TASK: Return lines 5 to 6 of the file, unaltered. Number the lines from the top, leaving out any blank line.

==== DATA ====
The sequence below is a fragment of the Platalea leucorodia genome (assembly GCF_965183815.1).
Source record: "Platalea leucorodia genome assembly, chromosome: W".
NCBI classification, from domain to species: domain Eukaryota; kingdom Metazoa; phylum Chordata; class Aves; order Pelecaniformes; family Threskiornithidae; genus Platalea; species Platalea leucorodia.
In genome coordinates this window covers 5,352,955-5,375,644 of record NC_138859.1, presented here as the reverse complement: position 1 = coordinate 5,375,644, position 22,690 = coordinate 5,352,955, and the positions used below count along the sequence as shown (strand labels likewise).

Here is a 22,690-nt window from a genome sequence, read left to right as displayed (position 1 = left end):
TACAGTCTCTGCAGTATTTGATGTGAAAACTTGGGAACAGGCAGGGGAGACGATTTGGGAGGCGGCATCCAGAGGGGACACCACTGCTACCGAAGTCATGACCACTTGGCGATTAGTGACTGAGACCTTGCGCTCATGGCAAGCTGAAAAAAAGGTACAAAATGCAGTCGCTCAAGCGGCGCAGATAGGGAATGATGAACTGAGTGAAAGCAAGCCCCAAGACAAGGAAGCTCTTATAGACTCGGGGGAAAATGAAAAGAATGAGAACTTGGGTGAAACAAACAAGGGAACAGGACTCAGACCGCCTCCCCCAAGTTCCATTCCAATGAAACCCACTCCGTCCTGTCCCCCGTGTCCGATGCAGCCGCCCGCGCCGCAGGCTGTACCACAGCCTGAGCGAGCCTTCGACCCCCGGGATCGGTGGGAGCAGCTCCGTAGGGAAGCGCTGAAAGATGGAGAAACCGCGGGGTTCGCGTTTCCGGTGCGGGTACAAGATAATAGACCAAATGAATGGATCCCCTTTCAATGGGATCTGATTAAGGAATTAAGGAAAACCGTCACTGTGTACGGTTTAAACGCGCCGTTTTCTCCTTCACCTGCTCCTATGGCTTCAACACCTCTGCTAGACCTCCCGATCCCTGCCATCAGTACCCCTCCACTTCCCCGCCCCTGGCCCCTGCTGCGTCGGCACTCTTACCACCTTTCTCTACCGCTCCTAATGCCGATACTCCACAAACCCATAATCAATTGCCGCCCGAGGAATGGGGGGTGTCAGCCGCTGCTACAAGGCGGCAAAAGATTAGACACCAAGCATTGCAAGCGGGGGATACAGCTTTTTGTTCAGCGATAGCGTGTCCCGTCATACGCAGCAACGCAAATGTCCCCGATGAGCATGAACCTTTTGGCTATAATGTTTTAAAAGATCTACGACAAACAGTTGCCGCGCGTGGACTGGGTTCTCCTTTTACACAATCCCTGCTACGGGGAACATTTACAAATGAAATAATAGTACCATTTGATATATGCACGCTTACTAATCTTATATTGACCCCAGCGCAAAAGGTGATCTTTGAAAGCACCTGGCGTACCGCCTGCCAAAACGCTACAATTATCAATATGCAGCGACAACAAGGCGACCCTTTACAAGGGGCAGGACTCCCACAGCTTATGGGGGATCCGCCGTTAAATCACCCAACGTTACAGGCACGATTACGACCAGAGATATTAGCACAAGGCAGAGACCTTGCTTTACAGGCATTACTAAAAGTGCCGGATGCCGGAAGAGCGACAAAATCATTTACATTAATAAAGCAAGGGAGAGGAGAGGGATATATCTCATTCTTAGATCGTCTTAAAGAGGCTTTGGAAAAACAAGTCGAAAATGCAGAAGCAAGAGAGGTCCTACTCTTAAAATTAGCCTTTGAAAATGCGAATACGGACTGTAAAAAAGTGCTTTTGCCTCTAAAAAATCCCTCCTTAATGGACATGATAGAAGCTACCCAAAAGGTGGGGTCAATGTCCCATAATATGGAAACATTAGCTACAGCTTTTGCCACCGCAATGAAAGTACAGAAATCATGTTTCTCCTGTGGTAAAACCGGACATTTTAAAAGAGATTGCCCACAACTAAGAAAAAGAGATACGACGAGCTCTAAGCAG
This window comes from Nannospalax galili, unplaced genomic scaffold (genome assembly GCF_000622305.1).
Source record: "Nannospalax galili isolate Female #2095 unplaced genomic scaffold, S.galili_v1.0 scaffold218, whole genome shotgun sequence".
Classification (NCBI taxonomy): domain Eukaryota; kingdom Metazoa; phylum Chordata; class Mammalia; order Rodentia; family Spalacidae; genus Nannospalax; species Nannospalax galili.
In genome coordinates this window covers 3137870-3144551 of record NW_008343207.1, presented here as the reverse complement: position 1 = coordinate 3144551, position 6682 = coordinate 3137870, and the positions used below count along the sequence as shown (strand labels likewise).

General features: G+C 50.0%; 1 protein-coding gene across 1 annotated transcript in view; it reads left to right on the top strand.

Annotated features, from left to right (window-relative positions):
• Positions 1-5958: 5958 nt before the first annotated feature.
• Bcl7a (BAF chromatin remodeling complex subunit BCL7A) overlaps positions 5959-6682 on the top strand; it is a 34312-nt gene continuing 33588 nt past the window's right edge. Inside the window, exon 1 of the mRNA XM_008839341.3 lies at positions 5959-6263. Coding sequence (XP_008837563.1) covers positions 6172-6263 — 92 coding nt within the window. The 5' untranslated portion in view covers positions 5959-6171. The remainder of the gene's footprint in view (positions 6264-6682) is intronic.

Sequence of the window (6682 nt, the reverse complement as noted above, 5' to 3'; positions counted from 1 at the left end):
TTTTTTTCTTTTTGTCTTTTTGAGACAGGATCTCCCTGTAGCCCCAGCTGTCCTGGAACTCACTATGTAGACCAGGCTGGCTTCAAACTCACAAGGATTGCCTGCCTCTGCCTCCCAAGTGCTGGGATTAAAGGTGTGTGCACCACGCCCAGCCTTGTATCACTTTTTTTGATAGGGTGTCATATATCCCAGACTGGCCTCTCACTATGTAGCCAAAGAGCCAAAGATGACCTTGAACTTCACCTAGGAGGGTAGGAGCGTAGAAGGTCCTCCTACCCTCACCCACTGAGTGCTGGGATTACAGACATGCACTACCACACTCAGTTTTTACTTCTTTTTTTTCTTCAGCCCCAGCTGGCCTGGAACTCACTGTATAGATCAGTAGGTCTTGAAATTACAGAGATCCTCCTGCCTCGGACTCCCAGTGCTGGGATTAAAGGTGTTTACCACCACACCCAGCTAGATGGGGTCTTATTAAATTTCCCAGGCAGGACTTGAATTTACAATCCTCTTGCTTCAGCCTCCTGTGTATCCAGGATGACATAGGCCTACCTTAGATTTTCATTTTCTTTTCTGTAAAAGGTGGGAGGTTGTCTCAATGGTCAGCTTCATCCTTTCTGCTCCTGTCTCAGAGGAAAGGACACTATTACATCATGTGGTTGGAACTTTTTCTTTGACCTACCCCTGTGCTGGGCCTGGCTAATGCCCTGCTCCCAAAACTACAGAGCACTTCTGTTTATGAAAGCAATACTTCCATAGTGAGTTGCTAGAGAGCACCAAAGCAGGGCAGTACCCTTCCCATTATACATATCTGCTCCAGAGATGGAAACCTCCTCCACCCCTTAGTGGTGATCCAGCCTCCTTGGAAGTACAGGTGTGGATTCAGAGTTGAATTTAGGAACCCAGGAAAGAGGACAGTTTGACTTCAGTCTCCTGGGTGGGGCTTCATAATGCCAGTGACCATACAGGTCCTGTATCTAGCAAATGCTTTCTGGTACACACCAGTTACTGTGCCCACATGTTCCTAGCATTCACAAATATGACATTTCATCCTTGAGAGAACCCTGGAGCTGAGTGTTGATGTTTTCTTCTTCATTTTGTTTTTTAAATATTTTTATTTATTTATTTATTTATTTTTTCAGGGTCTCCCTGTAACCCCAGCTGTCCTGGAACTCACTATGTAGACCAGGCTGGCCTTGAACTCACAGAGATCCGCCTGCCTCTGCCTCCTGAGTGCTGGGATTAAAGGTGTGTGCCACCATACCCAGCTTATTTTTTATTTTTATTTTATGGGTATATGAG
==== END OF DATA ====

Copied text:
Here is a 22,690-nt window from a genome sequence, read left to right as displayed (position 1 = left end):
TACAGTCTCTGCAGTATTTGATGTGAAAACTTGGGAACAGGCAGGGGAGACGATTTGGGAGGCGGCATCCAGAGGGGACACCACTGCTACCGAAGTCATGACCACTTGGCGATTAGTGACTGAGACCTTGCGCTCATGGCAAGCTGAAAAAAAGGTACAAAATGCAGTCGCTCAAGCGGCGCAGATAGGGAATGATGAACTGAGTGAAAGCAAGCCCCAAGACAAGGAAGCTCTTATAGACTCGGGGGAAAATGAAAAGAATGAGAACTTGGGTGAAACAAACAAGGGAACAGGACTCAGACCGCCTCCCCCAAGTTCCATTCCAATGAAACCCACTCCGTCCTGTCCCCCGTGTCCGATGCAGCCGCCCGCGCCGCAGGCTGTACCACAGCCTGAGCGAGCCTTCGACCCCCGGGATCGGTGGGAGCAGCTCCGTAGGGAAGCGCTGAAAGATGGAGAAACCGCGGGGTTCGCGTTTCCGGTGCGGGTACAAGATAATAGACCAAATGAATGGATCCCCTTTCAATGGGATCTGATTAAGGAATTAAGGAAAACCGTCACTGTGTACGGTTTAAACGCGCCGTTTTCTCCTTCACCTGCTCCTATGGCTTCAACACCTCTGCTAGACCTCCCGATCCCTGCCATCAGTACCCCTCCACTTCCCCGCCCCTGGCCCCTGCTGCGTCGGCACTCTTACCACCTTTCTCTACCGCTCCTAATGCCGATACTCCACAAACCCATAATCAATTGCCGCCCGAGGAATGGGGGGTGTCAGCCGCTGCTACAAGGCGGCAAAAGATTAGACACCAAGCATTGCAAGCGGGGGATACAGCTTTTTGTTCAGCGATAGCGTGTCCCGTCATACGCAGCAACGCAAATGTCCCCGATGAGCATGAACCTTTTGGCTATAATGTTTTAAAAGATCTACGACAAACAGTTGCCGCGCGTGGACTGGGTTCTCCTTTTACACAATCCCTGCTACGGGGAACATTTACAAATGAAATAATAGTACCATTTGATATATGCACGCTTACTAATCTTATATTGACCCCAGCGCAAAAGGTGATCTTTGAAAGCACCTGGCGTACCGCCTGCCAAAACGCTACAATTATCAATATGCAGCGACAACAAGGCGACCCTTTACAAGGGGCAGGACTCCCACAGCTTATGGGGGATCCGCCGTTAAATCACCCAACGTTACAGGCACGATTACGACCAGAGATATTAGCACAAGGCAGAGACCTTGCTTTACAGGCATTACTAAAAGTGCCGGATGCCGGAAGAGCGACAAAATCATTTACATTAATAAAGCAAGGGAGAGGAGAGGGATATATCTCATTCTTAGATCGTCTTAAAGAGGCTTTGGAAAAACAAGTCGAAAATGCAGAAGCAAGAGAGGTCCTACTCTTAAAATTAGCCTTTGAAAATGCGAATACGGACTGTAAAAAAGTGCTTTTGCCTCTAAAAAATCCCTCCTTAATGGACATGATAGAAGCTACCCAAAAGGTGGGGTCAATGTCCCATAATATGGAAACATTAGCTACAGCTTTTGCCACCGCAATGAAAGTACAGAAATCATGTTTCTCCTGTGGTAAAACCGGACATTTTAAAAGAGATTGCCCACAACTAAGAAAAAGAGATACGACGAGCTCTAAGCAG